Anyone who lives in my part of New England knows how gray and dismal the autumn and winter have been so far. We haven’t had the usual snow or freezing rain or sleet or any of the nasty “wintry mix” types of precipitation we usually get, so I don’t want to complain too much. (I wouldn’t mind a little snow, though.) Instead, it has rained. And rained. Or been gray. And gray again.
One thing you might not have known about me is that I can’t take a lot of gray. I need sunlight and warmth. Preferably lots of both. In fact, I resisted using grays as an artist for a long time because I despised the color so much.
And yet, without the grays, the glorious pure colors can’t truly be appreciated. So I learned to love them during a workshop I took with Carolyn Caldwell, who knows her stuff when it comes to color theory. I will forever be grateful to her. One of the most important things I learned was how many variations of gray there are: warm gray, cool gray, pink gray, brown gray, blue gray, green gray, violet gray.… You name the color, and there’s a gray version of it. And oh, how they make a painting lure the viewer in.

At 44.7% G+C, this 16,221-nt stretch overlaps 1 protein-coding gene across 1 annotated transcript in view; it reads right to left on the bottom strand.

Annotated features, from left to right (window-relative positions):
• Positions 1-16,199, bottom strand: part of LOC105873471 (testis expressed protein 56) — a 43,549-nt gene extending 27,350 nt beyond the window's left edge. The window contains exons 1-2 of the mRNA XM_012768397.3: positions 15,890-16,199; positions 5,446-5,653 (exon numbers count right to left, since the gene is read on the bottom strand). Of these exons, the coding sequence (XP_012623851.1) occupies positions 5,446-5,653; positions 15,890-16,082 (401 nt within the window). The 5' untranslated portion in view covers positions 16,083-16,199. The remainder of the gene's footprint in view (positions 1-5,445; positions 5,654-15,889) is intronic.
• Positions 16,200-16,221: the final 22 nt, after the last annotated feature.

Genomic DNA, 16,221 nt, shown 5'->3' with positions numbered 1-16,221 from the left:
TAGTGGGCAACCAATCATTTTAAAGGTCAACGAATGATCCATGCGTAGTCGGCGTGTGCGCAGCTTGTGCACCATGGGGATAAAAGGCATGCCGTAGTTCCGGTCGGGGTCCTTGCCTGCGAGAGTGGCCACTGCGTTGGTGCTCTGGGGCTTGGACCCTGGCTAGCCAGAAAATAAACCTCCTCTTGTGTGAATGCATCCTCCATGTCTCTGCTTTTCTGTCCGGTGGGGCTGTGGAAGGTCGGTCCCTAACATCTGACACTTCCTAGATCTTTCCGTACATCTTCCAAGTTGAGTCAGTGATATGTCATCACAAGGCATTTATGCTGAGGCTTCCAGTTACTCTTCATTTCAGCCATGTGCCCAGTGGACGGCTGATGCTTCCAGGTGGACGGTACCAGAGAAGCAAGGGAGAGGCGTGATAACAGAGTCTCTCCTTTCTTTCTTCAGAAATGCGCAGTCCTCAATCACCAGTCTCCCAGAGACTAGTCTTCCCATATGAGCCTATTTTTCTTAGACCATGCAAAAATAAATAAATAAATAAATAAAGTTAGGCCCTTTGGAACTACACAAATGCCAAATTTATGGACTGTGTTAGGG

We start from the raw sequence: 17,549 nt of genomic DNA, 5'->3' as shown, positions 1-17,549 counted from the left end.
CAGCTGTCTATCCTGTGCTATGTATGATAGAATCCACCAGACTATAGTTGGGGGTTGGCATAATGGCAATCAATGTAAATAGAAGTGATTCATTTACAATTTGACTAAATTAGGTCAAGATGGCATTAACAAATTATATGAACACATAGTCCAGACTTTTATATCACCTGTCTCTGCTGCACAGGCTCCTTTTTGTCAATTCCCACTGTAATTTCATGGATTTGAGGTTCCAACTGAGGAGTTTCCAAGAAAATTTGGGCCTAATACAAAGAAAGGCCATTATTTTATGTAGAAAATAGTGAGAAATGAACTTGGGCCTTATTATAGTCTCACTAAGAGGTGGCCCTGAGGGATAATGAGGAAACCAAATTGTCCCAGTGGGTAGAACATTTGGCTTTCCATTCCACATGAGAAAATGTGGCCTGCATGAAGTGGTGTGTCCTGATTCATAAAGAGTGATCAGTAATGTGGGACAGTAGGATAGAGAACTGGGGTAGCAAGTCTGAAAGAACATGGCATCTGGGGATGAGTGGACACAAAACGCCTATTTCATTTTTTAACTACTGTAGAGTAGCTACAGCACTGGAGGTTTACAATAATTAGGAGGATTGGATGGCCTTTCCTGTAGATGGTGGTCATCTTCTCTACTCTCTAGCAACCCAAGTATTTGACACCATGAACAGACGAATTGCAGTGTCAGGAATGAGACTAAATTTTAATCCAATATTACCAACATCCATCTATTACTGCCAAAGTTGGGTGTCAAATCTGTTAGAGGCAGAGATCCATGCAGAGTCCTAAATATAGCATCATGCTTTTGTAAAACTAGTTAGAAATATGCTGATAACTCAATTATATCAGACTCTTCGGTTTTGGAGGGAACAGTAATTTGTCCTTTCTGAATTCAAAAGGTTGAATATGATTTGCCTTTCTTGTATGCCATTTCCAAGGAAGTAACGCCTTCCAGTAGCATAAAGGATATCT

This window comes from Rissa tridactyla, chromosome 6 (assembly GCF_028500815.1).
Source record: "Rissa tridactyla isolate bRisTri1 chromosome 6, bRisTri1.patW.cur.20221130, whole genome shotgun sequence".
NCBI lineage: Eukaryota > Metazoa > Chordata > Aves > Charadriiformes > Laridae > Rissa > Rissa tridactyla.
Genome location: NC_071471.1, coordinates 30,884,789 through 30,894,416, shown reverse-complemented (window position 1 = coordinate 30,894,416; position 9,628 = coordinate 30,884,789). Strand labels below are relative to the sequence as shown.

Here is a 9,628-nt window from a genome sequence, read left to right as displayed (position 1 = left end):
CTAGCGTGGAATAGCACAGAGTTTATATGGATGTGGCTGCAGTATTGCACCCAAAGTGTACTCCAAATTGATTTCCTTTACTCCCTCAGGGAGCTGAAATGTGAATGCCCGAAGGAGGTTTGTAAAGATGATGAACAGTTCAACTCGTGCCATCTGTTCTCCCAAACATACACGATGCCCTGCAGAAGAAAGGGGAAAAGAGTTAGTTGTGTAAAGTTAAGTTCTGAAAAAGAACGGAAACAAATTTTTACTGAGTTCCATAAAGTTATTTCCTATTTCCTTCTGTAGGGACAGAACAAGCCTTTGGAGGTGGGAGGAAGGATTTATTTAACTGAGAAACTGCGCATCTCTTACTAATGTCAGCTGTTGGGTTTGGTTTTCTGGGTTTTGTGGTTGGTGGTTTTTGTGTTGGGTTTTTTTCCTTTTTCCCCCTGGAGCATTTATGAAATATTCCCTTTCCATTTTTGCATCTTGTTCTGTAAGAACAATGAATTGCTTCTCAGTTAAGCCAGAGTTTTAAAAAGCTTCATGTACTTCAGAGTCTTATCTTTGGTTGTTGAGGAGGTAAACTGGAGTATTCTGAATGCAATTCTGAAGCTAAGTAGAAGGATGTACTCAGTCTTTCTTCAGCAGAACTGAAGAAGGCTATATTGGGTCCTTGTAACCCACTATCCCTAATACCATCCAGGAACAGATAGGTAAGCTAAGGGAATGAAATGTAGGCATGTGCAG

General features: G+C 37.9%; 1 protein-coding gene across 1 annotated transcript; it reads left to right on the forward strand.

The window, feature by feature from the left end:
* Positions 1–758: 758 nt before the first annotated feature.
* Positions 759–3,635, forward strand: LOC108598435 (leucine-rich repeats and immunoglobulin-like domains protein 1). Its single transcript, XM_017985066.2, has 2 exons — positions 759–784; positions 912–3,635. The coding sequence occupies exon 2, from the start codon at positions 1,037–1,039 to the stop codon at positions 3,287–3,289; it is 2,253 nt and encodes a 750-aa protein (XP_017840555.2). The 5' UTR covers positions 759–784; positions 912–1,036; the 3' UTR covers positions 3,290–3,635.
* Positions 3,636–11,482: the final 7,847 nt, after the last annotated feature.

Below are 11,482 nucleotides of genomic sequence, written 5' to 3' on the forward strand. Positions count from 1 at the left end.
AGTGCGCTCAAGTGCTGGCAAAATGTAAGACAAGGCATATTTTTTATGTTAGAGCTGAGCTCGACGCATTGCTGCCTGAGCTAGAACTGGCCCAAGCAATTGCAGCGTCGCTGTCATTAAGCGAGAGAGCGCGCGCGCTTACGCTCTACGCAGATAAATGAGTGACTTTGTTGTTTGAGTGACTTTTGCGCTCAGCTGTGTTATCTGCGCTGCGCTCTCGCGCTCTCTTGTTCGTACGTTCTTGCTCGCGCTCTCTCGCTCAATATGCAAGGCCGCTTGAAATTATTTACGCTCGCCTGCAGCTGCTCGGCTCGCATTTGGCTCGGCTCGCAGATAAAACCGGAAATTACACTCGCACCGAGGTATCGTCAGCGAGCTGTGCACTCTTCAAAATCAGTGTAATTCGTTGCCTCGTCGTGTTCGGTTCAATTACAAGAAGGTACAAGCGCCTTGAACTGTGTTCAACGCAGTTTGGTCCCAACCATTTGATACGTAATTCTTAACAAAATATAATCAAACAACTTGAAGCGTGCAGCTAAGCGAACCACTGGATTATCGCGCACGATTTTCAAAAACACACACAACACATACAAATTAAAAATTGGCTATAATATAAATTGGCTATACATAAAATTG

So, I present to you “Still Life on Outdoor Table.” It sent me into a new direction, which I hadn’t anticipated. Today’s painting was a way to get some light and warmth back into my life, as well as a way to use different grays as a supporting cast to allow the pure yellows and oranges and blues do their diva dance without making viewers’ eyes hurt. Those flowers aren’t white, dear reader. Every light area is either pink gray, violet gray, yellow gray, green gray, or blue gray. They give your eyes a soft and subdued landing place from which you can view the warm glow of the light. Without those grays, the painting would have no life, or worse, be a cacophony of shouting, competing colors: “Look at me!” “No, me!” “Over here!” “No, here!” And before you know it, your eyes and brain are all discombobulated and exhausted. Learn to love the gray. Gray is our friend. Well, in paintings, at least. I’m sure it is with the weather, too, but I’m not there yet.
This painting was also inspired by Dan McCaw, one of my favorite artists (another thing you probably didn’t know about me). What he does with color and light and grays and browns is truly awe inspiring. His painting here is a prime example. Those light areas contain no or very little pure white, even though your brain might try to tell you at first that all light areas are white. Everything light is a shade of gray. See if you can count how many. I decided to emulate his style as best I could in order to add to my own.